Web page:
This week, the annual Top 5 lists.
- 1 Transcript
- 2 Addenda (Undertale)
- 3 Addenda
- 4 Screenshots
You can't have a new year without a Top 5! So I'd better do one before the Earth halts in its orbit around the sun and plunges us all into eternal winter.
Undertale is a good game...
...etc, etc. Right, now we've got that over with, look alive, 'cause here come the fives, Clive!
Dragons are the midwife of new ideas. You get a new idea? Best to do it first with dragons so people don't get scared off. Then if that works out, you can put your new idea in whatever horrible setting your disgusting mind can conjure. Heartening to see that process in action this year, as Dark Souls begat Bloodborne - Dark Souls gameplay in a glistening wet orgy of Lovecraftian horror: you gotta love it! And then you gotta launder your bedsheets!
Might ruffle some feathers here, 'cause this game was perfectly functional. But I feel the need to take a stand against games that think a handful of mindless multiplayer modes is worth exactly the same retail price as four full-length retro games plus the pizza afterwards. It was going to be either Evolve or Star Wars: Battlefront. And Star Wars clinched it for the slightly patronizing attitude of, "We all know you nerds will buy anything with a Wookiee in it!"
You know what? Before we move on, "good games, yay, bad games, boo" is all very well, but what about the third category? For the first time, I'd like to introduce a third Top 5 list celebrating the games that did nothing interesting, took no risks, pushed nothing forward, and which were generally to the year of gaming what Martin O'Malley was to televised debate. Without further ado, here's my fifth blandest game of 2015! [beat] Hmm, what's that? [beat] Jim Sterling just did something like this? Well, it's a good thing everyone knows that I write these a few weeks in advance, isn't it? Otherwise, they might have accused me of ripping him off! And made complete fucking fools of themselves!
While it has its moments, Batman: Arkham Knight made its mistake when it thought, "How can we enhance our characteristic stealth-action-adventure for the last instalment? Oh, I know! Let's take out some of the stealth-action-adventuring and replace it with Tonka toys being smashed together in the clumsy fists of an idiot god!"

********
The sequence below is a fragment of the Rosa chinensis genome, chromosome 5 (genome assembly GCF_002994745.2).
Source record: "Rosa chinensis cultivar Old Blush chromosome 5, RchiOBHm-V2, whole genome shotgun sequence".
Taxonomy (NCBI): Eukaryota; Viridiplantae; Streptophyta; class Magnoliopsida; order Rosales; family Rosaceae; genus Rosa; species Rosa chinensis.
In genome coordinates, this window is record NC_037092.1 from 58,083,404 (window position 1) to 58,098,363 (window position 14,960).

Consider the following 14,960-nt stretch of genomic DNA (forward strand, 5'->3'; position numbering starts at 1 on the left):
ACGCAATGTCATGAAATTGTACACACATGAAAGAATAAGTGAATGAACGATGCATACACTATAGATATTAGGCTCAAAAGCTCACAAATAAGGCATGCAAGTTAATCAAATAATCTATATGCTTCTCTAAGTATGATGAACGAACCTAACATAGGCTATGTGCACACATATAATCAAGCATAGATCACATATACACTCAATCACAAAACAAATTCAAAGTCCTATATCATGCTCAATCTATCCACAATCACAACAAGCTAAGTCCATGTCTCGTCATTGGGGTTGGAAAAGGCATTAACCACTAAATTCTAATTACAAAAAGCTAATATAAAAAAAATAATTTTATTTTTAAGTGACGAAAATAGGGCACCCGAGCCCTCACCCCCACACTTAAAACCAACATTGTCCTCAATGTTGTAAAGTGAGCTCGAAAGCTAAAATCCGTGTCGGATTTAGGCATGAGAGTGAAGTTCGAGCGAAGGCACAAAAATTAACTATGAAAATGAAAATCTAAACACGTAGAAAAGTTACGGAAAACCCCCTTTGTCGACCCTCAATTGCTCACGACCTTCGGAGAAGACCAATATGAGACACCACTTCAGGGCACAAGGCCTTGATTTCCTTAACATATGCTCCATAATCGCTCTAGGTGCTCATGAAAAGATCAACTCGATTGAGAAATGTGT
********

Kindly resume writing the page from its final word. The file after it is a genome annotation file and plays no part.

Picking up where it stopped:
While I did have some issues relating to questionably-necessary monsters (insofar as it can be said that monsters are ever not questionably necessary except on the front of a box of Sugar Puffs), there's more than enough to recommend in SOMA regardless. It may now go down in history as the second best atmospheric narrative horror game with philosophical themes set at the bottom of the ocean with an existential plot twist in it of all time.
Speaking of questionable necessity, mainstream culture has gradually been coming around to the idea that video games probably aren't all murder porn aimed at the high-school massacre demographic, but this was not intended to be taken as a fucking challenge. The game that strutted about in its big black controversy knickers dropping embarrassing turds from its leg holes conveniently named after the reaction it provokes, Hatred. Although after release, they should have renamed it Dispassionate Ridicule.
Everybody's Gone To The Rapture, or as it might as well have been called, Everybody's Gone to the Toilet on the Reasonable Assumption That They Won't Miss Anything. I'm all for doing new things with interactive story, but after you throw away traditional ideas of pacing, challenge, and coherent narrative, you are actually then supposed to replace them with something!
Over the years, AAA gaming has been trying to pummel us into accepting that we have no choice but to have graphics like Rembrandt had sex with Industrial Light & Magic, and that means we have to sacrifice the kind of in-depth detail and storytelling we used to have in our open-world RPGs. But then Witcher 3 replied, "Oh no, you don't! You just have to work until your bollocks drop off!" I for one appreciate it, CD Projekt RED. Hope the reattachment surgery goes well.